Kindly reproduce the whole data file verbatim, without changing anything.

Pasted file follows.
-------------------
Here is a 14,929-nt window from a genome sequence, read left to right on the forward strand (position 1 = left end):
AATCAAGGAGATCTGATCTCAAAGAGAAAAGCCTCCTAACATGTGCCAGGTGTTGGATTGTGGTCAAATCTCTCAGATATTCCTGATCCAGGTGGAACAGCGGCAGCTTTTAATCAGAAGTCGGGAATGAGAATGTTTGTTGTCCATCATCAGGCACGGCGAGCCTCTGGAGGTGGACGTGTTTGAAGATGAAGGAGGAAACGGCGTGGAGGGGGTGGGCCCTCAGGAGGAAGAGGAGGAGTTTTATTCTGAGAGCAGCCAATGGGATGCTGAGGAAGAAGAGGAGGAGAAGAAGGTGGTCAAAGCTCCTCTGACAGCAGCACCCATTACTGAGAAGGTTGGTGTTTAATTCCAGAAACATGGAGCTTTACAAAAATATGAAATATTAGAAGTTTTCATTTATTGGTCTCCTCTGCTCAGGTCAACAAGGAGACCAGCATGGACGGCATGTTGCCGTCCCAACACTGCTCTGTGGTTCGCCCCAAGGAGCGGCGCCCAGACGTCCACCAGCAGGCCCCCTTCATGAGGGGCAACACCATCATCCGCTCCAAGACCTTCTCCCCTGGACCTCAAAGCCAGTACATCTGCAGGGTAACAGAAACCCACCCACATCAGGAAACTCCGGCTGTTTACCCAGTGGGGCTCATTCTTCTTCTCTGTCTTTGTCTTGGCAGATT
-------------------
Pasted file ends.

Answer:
Here is a 14,929-nt window from a genome sequence, read left to right on the forward strand (position 1 = left end):
AATCAAGGAGATCTGATCTCAAAGAGAAAAGCCTCCTAACATGTGCCAGGTGTTGGATTGTGGTCAAATCTCTCAGATATTCCTGATCCAGGTGGAACAGCGGCAGCTTTTAATCAGAAGTCGGGAATGAGAATGTTTGTTGTCCATCATCAGGCACGGCGAGCCTCTGGAGGTGGACGTGTTTGAAGATGAAGGAGGAAACGGCGTGGAGGGGGTGGGCCCTCAGGAGGAAGAGGAGGAGTTTTATTCTGAGAGCAGCCAATGGGATGCTGAGGAAGAAGAGGAGGAGAAGAAGGTGGTCAAAGCTCCTCTGACAGCAGCACCCATTACTGAGAAGGTTGGTGTTTAATTCCAGAAACATGGAGCTTTACAAAAATATGAAATATTAGAAGTTTTCATTTATTGGTCTCCTCTGCTCAGGTCAACAAGGAGACCAGCATGGACGGCATGTTGCCGTCCCAACACTGCTCTGTGGTTCGCCCCAAGGAGCGGCGCCCAGACGTCCACCAGCAGGCCCCCTTCATGAGGGGCAACACCATCATCCGCTCCAAGACCTTCTCCCCTGGACCTCAAAGCCAGTACATCTGCAGGGTAACAGAAACCCACCCACATCAGGAAACTCCGGCTGTTTACCCAGTGGGGCTCATTCTTCTTCTCTGTCTTTGTCTTGGCAGATT